Another error is found in the statement that in the Great BritainVenezuela boundary dispute, “it was finally agreed that the whole territory in dispute should be submitted to arbitration.” It was agreed that the arbitrators were to be governed by certain principles of international law; the first of which was adverse holding or prescription during a period of fifty years shall make a good title."

A chapter is devoted to the history of “The Monroe Doctrine.” Mr. Foster believes the Clayton-Bulwer treaty “marks the most serious mistake in our diplomatic history and is the single instance since its announcement in 1823 of a tacit disavowal or disregard of the Monroe Doctrine.” He says that the treaty “was no sooner published than it began to be a source of dispute,” and though he speaks of England's breach according to our interpretation, he does not suggest England's defence; nor does he state the final arrangement of the dispute which the United States “declared satisfactory.Thereby we waived our rights of voidability and gave it a new binding force. The “Century of American Diplomacy” is a valuable contribution to our historical literature and may be read by all with interest and profit, especially by the student and busy citizen for whom it was published.

GEORGE WINFIELD SCOTT. Philadelphia.

Public Papers of George Clinton, First Governor of New York,

1777–1795–1801-1804. Vols. I, II, III. With an Introduction by Hugh HASTINGS, State Historian. Published by the State of New York. Wynkoop-Hallenbeck-Crawford Co., State Printers, New York and Albany, 1899–1900.

Students of American history have welcomed this series as a convenient repository of information upon the subject of the American Revolution. The value of the material is not questioned. Only the method and manner of its presentation need examination.

The first volume contains a lingering introduction, 189 pages in length. This preface is a curious medley of biography, bibliography, eulogy, controversy and history. The latter is a reckless patchwork of English, American and New York history, in which the name of Clinton appears at very rare intervals, presumably as a bond for all this heterogeneous material. Stress is placed upon unexpected things and in uncalled-for places. The intrusion of the school-book rhetoric about “the embattled farmers," "the shot heard round the world," and “Cæsar had his Brutus,” makes us doubt the editor's power of inhibition and suggests a mania for rhetorical effect. The introduction does no harm, perhaps, but the essential part of it might have been condensed into twenty pages.

The history of the manuscripts is contained in the first paragraphs of the introduction. George Clinton was for forty-five years an aggressive public character. His correspondence was consequently large. He was in communication with all the prominent men of the American Revolution. In a later period he had an intimate friendship with all the pronounced federalists, though his activity was directed against the adoption of the federal constitution.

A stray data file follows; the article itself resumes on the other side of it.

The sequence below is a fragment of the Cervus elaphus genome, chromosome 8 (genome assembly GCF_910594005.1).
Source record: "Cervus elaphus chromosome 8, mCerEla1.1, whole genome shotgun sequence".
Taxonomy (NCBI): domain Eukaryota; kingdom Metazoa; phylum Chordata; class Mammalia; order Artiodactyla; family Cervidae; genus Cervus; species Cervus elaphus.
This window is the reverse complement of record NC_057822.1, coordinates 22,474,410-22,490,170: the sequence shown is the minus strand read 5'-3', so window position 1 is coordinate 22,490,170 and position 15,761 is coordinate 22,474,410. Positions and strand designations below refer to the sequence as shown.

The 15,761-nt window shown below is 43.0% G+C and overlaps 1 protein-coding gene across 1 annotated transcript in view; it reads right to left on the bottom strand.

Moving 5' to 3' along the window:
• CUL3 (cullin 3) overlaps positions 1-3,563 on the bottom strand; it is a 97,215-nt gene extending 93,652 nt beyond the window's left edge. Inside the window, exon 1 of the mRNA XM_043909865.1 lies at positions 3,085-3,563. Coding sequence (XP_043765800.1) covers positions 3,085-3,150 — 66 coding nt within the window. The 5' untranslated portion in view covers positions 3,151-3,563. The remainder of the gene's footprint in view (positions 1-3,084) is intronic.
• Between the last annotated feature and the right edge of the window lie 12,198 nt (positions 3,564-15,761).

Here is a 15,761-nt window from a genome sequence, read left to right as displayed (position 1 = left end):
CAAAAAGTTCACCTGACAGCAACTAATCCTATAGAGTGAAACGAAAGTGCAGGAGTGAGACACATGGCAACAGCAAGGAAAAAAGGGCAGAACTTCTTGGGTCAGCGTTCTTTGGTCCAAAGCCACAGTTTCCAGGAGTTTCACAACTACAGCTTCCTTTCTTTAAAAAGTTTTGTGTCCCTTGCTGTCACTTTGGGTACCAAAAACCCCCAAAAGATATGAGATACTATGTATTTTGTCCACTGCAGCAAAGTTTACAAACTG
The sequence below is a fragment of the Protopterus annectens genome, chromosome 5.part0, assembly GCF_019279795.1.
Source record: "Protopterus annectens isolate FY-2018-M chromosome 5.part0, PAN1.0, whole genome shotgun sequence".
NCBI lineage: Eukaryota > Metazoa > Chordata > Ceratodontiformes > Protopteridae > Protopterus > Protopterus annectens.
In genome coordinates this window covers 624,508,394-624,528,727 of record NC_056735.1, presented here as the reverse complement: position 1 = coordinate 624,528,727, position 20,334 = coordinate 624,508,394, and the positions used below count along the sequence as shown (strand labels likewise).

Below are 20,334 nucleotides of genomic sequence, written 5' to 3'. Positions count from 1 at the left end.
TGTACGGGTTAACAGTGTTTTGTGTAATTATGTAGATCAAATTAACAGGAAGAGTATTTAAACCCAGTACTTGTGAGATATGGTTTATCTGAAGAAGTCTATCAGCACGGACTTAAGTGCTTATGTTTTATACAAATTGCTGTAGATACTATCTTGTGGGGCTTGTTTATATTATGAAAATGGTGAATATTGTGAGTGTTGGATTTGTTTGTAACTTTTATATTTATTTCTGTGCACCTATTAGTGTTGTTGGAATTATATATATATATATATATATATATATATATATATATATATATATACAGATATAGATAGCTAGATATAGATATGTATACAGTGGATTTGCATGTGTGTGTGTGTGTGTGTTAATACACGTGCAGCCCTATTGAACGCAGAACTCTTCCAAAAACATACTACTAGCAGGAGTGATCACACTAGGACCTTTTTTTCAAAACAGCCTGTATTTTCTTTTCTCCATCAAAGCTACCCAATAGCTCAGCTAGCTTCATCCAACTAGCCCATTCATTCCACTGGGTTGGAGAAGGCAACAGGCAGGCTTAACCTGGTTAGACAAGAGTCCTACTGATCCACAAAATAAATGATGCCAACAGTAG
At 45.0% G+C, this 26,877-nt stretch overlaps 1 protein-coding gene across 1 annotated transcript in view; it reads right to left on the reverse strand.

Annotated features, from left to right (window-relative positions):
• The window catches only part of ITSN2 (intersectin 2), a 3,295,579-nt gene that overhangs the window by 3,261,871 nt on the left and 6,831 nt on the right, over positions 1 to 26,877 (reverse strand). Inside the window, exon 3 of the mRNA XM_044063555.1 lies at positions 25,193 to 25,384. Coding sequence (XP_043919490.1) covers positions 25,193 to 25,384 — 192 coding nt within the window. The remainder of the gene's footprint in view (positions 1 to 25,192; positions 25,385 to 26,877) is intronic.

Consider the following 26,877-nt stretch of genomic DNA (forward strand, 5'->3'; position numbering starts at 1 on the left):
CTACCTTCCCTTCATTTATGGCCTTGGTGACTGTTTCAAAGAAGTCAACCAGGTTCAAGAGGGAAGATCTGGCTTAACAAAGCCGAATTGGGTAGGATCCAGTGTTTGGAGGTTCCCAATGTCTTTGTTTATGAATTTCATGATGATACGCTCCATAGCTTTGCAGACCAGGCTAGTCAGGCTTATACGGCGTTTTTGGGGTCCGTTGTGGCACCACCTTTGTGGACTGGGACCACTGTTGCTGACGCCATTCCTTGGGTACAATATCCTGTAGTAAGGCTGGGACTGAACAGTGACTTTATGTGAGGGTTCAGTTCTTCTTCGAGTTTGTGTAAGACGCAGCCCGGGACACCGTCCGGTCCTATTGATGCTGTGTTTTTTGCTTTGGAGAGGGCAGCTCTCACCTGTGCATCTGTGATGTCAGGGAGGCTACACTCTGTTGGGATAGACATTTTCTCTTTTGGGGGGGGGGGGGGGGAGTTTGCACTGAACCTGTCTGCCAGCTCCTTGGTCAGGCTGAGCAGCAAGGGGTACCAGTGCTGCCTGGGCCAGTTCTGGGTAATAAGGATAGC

For these reasons the correspondence which has been preserved is of a most important character. The collection was purchased in 1853 by the legislature of New York. Twenty-five hundred dollars was paid for the twenty-three volumes of the Clinton papers, sew of which were originals. Many were drafts or copies made by himself or his secretary. Later the collection was increased by a number of additional volumes. These were all calendared and arranged for publication by George W. Clinton, who made a report upon them in 1882. Copious extracts from this report are made in the introduction to this published series. The

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vicissitudes of the pre-revolutionary records of New York are also recounted at length.

In the preface to the second volume the editor tells us that the scope of the work has been enlarged, and a departure made from the original plan. He states that many important letters and documents alluded to by Governor Clinton were not in the New York manuscript collection. Other records were therefore searched for material to make a consecutive story of the revolutionary war, as far as it related to New York State. The editor also confesses that liberties were taken with the manuscript collection such as were not taken in the preparation of the first volume. The manuscript collection was arranged according to date, and thus a letter and its answer were often separated. In the printed collection the letter and answer have been brought together in cases where the matter is of more than ordinary importance. Such cases have been still further elucidated by footnotes. We are assured that special efforts have been made to compare such of the manuscript documents as are merely “copies" with the originals from which they were copied.